Professional development: The process of increasing the professional capabilities of one's self by attending training or meetings of like-minded professionals who are willing to share information and techniques.
This week I'm attending a FEMA course called "Cybersecurity: Incident Handling and Response". So far it has been review but it looks promising for the next 3 days. It is a free course if one is in your area but seating is limited. I recommend checking it out. I'll provide a full review after the course is over.
If you've been following the blog you know that I am a major proponent of professional networking. It's a great way to meet people that you may be able to employ or gain employment from, there are also lots of people that just know a lot about security, forensics, hacking, etc. that are willing to share ideas and tips. I had no idea that there was already a group of these people that meet regularly here in Helena and have for some time. 2 hours into class and I had an invite to the local DEFCON group. First Friday of the month at the best sandwich shop in town? Done. It simply can't hurt to get yourself known inside local circles.
Speaking of DEFCON, I'll be attending in Las Vegas this year. It will be the first time I've ever attended any kind of hacking conference and I'm pretty stoked to check it out.
Thursday, May 6, 2010
Getting into digital forensics is a tough job. Writing about it regularly is even tougher. Since passing the exam, I have been working on a marketing package to pass out around town, had meetings with my bosses trying to convince them that "Yah. Really. We can charge $225/hr and up for these services", landed my first official retainer fee, set up a proposal for e-discovery work and performed my regular myriad of break-fix, server upgrade and auditing work. I've also helped produce an outline for a book idea with my good friend and forensic-y mentor Chris and sent in a column idea to Into the Boxes. It's been a bit of a whirlwind, but never you mind. I live to serve.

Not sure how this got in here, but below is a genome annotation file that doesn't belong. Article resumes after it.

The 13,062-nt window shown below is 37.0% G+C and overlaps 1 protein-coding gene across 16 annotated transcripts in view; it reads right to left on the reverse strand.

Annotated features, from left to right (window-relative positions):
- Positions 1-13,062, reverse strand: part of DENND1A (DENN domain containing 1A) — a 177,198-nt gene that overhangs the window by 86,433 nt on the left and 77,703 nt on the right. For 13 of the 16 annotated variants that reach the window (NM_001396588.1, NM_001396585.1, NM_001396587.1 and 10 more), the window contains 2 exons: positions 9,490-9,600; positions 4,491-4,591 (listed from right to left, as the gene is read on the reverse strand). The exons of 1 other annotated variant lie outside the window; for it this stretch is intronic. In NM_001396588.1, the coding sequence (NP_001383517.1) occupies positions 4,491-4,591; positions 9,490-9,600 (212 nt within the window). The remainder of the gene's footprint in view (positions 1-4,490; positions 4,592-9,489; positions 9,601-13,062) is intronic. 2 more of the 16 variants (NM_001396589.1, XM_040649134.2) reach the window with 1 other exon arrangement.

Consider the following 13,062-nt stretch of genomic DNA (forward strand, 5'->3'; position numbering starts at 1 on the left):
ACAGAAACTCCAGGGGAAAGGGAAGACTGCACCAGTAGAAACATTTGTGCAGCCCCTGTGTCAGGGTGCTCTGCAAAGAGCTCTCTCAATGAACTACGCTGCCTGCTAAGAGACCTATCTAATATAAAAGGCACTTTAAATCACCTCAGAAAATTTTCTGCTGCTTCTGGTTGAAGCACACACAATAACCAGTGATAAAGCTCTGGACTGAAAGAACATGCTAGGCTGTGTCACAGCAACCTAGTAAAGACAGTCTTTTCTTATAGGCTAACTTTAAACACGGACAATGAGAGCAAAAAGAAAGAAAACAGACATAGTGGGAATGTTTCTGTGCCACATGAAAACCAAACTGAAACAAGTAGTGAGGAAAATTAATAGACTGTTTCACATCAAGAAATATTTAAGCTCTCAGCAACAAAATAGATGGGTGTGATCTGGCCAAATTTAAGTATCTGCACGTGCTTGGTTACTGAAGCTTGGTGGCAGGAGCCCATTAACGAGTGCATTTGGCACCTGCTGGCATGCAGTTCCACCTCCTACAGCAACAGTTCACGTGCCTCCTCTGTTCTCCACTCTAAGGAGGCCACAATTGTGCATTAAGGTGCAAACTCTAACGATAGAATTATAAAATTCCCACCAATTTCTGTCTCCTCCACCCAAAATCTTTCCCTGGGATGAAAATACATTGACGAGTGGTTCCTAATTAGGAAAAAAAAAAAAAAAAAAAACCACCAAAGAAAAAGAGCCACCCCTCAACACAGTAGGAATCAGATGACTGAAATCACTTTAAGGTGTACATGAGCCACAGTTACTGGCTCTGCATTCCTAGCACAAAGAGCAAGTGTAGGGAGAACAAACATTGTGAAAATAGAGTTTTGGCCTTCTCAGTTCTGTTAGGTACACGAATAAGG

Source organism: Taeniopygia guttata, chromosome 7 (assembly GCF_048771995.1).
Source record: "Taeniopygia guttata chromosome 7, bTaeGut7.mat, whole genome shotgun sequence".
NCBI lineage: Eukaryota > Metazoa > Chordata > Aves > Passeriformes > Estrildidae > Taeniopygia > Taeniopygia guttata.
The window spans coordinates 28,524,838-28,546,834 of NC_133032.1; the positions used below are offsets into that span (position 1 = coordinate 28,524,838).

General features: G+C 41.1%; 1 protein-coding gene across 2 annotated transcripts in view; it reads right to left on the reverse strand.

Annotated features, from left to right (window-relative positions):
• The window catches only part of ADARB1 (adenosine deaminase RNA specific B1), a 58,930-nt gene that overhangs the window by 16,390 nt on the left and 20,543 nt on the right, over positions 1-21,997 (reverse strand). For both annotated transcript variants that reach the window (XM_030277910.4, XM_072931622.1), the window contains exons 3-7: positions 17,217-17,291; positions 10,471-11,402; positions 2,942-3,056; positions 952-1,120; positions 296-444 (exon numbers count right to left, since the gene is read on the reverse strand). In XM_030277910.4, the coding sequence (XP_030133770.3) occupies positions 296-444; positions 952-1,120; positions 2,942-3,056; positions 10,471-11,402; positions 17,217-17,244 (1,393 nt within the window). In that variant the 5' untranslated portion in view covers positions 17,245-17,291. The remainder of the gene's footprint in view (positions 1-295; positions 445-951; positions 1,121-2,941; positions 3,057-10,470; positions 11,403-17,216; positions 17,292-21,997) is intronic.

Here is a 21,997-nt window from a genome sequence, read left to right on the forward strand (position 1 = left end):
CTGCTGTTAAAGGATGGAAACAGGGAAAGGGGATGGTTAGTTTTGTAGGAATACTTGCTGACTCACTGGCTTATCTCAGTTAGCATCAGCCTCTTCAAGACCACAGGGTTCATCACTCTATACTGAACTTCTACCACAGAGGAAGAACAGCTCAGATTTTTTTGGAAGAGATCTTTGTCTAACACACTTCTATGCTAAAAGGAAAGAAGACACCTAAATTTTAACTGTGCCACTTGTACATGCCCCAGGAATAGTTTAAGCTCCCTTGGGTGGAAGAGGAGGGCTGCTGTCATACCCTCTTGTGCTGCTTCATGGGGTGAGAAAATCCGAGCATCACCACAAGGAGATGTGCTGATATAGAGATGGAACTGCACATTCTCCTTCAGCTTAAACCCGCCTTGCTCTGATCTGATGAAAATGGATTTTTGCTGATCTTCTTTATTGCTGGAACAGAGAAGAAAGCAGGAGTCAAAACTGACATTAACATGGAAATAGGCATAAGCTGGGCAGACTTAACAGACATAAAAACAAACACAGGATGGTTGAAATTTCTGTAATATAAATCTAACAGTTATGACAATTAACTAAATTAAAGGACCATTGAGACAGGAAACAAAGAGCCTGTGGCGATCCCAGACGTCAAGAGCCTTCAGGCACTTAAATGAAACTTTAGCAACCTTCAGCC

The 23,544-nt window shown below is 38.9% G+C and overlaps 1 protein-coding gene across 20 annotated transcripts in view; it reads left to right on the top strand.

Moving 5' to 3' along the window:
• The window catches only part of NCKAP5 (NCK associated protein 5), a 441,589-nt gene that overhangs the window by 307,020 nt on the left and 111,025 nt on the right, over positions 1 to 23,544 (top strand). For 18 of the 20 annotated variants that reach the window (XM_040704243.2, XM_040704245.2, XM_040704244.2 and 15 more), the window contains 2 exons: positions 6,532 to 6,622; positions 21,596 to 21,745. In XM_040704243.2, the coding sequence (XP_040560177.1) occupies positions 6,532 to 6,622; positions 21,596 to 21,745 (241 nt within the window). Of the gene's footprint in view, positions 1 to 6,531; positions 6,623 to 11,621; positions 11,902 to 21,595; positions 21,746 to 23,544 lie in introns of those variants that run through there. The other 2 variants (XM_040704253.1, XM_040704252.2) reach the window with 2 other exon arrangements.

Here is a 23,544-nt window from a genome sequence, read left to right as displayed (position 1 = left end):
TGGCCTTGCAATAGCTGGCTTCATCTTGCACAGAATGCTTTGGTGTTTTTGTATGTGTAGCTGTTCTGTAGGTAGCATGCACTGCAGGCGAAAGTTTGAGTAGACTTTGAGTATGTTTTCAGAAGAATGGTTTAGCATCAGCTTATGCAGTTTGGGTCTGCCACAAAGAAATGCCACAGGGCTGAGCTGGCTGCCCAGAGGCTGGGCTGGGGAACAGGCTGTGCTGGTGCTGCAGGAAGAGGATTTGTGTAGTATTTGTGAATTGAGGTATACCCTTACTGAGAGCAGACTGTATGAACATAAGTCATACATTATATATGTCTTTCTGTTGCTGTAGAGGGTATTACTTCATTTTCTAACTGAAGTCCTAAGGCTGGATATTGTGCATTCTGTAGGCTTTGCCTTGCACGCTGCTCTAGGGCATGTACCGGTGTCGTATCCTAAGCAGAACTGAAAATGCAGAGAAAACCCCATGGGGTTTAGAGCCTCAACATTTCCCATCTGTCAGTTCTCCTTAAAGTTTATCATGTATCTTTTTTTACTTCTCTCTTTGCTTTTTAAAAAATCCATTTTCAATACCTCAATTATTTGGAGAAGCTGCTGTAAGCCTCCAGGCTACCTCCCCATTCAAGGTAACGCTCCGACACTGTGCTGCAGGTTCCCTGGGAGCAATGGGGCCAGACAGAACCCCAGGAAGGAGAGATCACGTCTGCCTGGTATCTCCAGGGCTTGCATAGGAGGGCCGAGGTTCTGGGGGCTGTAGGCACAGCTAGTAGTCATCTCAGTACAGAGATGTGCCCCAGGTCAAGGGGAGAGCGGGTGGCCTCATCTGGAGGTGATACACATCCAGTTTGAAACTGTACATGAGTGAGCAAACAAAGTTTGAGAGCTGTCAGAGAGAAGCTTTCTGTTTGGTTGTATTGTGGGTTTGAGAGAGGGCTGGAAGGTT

I was contacted by a civil defense lawyer about the feasibility of admitting all the content of a Yahoo user group into court. I mulled it over a bit and tried out a few techniques I've learned over the years for dumping websites, did a little proof-of-concept and turned in an estimate for work. This could turn into a significant amount of work sorting, searching and carving usable info for the defense. I accomplished my proof of concept using a combination of freebie web tools and some yellow-belt linux kung-fu. If I land it and wind up doing all the work I'll be sure to post a more in depth analysis.
I updated my resume, wrote a Curriculum Vitae, created a sheet of services my company can offer and turned it all over to our technical writers and marketing people. I hope I don't get a pile of useless mush with pretty colors back.